11. Principle #11. Respect your extended network of partners and suppliers by challenging them and helping them improve.
  12. Principle #12. Go and see for yourself to thoroughly understand the situation.
  13. Principle #13. Make decisions slowly by consensus, thoroughly considering all options; implement decisions rapidly.
  14. Principle #14. Become a learning organization through relentless reflection and continuous improvement.

TPM Activity Board

Visual displays in the workplace used to inform, educate and motivate continuous improvement throughout the deployment of TPM activities. There are three basic types of TPM Activity Boards, the Plant TPM Board, the TPM Pillar Boards, and the Small Group Activity Boards. TPM Activity boards are used as part of a Daily Management System, for periodic updates by project teams, or as the stand-up meeting location for improvement teams.


Two-sided pieces of colored paper used by operators to identify abnormalities, faults, unsafe conditions or problems on their equipment. These tags are attached directly or very near the problem spot on the equipment, and also used as slips to track maintenance and repair work.

Training Within Industry

A set of training programs developed to help U.S. companies hire and train large numbers of new industrial workers during WWII. There are three original areas of training in TWI called “J” programs:

  • JI: Job Instruction taught supervisors how to instruct workers to do their work safely, correctly and efficiently.
  • JM: Job Methods taught workers to how to make improvements so they could achieve more with the resources of machines, manpower and materials.
  • JR: Job Relations taught supervisors how to effectively and fairly handle interpersonal conflicts by gathering facts, weighing the facts, making a decision, taking action, and checking the results.

More recently JS or Job Safety was added. TWI concepts were mostly forgotten in the U.S. after WWII. Japanese companies, including Toyota, adopted them to rebuild their industries. The TWI Job Instruction program is still widely used by team leaders at Toyota around the world.


The movement of conveyance of materials and goods from place to place. Because transportation adds cause but does not add value, it is considered one of the seven types of waste.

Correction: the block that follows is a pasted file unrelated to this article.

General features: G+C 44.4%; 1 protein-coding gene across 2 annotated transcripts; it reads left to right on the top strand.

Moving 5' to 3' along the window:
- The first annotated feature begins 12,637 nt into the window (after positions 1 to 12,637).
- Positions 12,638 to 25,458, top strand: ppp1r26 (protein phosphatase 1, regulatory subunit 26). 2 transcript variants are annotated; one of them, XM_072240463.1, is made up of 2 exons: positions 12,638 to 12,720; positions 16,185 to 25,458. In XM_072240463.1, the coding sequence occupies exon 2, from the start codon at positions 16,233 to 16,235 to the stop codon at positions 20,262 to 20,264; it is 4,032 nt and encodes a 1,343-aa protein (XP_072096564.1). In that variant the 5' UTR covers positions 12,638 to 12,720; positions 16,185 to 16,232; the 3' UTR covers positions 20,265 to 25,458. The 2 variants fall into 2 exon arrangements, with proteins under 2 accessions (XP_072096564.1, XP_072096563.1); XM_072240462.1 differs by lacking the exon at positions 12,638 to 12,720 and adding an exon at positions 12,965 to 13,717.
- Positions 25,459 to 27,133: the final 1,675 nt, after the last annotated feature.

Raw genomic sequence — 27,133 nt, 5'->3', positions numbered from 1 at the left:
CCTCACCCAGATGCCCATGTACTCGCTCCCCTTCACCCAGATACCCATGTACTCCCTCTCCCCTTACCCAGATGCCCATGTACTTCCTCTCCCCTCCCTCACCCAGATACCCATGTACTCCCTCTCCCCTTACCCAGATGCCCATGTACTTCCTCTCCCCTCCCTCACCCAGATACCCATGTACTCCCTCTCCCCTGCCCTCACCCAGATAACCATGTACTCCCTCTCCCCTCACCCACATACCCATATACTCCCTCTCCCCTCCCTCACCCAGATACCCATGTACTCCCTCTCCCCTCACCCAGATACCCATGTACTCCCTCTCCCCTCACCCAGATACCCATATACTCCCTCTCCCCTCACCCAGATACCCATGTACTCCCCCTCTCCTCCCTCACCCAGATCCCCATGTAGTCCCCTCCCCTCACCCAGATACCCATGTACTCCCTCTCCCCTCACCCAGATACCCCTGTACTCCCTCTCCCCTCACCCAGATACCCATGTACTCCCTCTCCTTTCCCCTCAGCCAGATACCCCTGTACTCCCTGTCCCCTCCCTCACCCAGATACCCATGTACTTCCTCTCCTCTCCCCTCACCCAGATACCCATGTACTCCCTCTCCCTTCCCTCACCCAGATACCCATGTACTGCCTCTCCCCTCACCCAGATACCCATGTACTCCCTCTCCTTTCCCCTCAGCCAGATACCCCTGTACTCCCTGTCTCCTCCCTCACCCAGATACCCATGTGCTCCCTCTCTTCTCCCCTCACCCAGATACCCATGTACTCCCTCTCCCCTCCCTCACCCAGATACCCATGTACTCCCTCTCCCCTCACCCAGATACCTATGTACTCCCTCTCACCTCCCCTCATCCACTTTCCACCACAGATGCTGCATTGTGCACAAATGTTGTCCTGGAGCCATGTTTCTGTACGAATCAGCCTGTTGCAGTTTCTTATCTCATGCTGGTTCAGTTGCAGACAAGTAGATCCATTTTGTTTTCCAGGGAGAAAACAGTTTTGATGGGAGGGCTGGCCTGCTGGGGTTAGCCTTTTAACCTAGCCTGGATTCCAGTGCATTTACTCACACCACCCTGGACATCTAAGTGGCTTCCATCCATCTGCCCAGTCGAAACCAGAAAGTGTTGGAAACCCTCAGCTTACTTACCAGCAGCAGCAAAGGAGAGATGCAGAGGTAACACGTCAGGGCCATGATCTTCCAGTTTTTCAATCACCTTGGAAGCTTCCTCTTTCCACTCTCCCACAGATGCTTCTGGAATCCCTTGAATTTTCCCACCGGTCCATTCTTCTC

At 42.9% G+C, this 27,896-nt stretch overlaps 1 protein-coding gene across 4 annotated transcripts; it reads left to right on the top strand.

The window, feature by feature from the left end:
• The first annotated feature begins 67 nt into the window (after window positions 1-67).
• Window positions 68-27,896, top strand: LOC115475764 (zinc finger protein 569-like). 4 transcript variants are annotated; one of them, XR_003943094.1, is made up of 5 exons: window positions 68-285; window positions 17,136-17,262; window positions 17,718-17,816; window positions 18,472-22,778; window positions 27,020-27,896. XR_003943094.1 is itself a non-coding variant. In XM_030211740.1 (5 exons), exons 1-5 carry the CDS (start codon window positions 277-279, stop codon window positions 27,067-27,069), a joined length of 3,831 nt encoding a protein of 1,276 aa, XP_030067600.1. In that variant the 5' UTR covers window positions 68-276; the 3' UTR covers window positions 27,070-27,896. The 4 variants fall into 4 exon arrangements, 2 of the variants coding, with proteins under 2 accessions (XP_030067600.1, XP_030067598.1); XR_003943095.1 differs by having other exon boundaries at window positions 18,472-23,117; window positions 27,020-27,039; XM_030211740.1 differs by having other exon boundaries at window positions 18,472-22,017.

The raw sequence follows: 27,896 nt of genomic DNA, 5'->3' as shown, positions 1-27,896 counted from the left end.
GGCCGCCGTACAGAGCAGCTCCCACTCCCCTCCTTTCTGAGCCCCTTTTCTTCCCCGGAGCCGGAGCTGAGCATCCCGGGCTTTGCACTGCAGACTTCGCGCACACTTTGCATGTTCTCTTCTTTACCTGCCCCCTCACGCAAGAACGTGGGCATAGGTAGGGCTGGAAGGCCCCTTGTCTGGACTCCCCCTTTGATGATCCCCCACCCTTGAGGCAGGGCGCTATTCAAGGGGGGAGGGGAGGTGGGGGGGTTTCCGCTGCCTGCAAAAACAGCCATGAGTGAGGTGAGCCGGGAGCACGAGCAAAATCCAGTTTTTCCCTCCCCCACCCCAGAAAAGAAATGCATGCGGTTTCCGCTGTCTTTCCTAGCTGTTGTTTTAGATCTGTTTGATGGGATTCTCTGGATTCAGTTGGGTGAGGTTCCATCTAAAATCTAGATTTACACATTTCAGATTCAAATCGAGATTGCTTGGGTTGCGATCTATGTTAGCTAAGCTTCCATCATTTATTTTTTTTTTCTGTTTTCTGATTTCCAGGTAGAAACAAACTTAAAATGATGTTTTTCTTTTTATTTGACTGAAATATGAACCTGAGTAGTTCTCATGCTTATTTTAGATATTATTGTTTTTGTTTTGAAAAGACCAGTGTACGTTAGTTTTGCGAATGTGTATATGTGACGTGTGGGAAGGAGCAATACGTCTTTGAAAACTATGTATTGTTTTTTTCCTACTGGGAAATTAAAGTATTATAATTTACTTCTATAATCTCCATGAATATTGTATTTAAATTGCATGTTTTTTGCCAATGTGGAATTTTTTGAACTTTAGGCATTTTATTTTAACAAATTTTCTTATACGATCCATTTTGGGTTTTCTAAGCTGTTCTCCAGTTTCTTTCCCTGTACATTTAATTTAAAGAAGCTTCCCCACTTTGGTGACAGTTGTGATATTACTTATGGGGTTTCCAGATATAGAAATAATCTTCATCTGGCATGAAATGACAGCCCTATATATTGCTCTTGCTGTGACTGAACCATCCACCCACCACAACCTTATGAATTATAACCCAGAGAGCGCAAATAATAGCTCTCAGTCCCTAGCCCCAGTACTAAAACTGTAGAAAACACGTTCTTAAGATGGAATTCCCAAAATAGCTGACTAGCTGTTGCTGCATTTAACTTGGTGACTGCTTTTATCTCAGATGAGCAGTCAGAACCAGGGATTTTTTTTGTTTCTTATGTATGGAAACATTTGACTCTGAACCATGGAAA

Tree Diagram

A graphic representation of a strategy, tasks, a problem, a process failure, a statistical probability of events or other ideas that uses a branching structure to progress from general to increasingly specific details.


TRIZ is a theory of inventive problem solving. It is a method for problem-solving, analysis and forecasting derived from the study of patterns of invention in the global patent literature. It was developed by Genrich Altshuller and colleagues in 1946. They found that problems and solutions were repeated across industries and sciences, patterns of technical evolution were repeated across industries and sciences,and that the innovations used scientific effects outside the field in which they were developed. There is a set of 40 principles in TRIZ that are used to improve the design of systems, products and services. TRIZ is an abbreviation for the Russian phrase "theory of the resolution of invention-related tasks".

True North

A guiding strategy, vision or philosophical position that keeps the organization aligned and focused on its long-term purpose. It often includes both specific, measurable business objectives, and broader visionary business goals. Also known as North Star.


A method of brainstorming ideas and rapidly trying them out through simple experiments, prototypes, mockups or simulations.


A way to keep product flow continuous even when there are interruptions such as outside processing or batch operations. The tsurube system is often used when product leaves the flow line for processing through equipment that can not be placed into the cell (vendor operations, heat treat, plating, anodizing, etc.). Tsurube is a Japanese word for "pulley" used to draw water out of a well with a bucket, pulley and wheel.

Turnaround Time

Abbreviated TAT, the amount of time to fulfill a request or to complete a series of processes.

See also Lead Time

Turtle Diagram

A drawing of the inputs and outputs for a single process, including details of various resources, requirements and responsibilities to meet customer requirements. Turtle diagrams are useful for orienting new employees to specific responsibilities in their job. This diagram gets its name from a template which resembles the shape of a turtle.

Two-Bin System

An inventory control system that uses two bins or containers to determine when items or materials should be replenished. Once the items in the first bin have been consumed, the empty bin triggers a resupply order. The quantity in the second bin is set at a sufficient level to last until the the two bin quantity is resupplied. A simple, physical method of the pull system.

Two Proportions Test

Two Proportions Z-Test

A statistical hypothesis test that compares two proportions to see whether they are the same. The null hypothesis (H0) for the test is that the proportions are the same. The alternate hypothesis (H1) is that the proportions are not the same.

Two Sample T-Test

A statistical hypothesis test performed on the data of two random samples that are independently obtained from different populations. The two sample T-test is determines whether the difference between these two populations is statistically significant.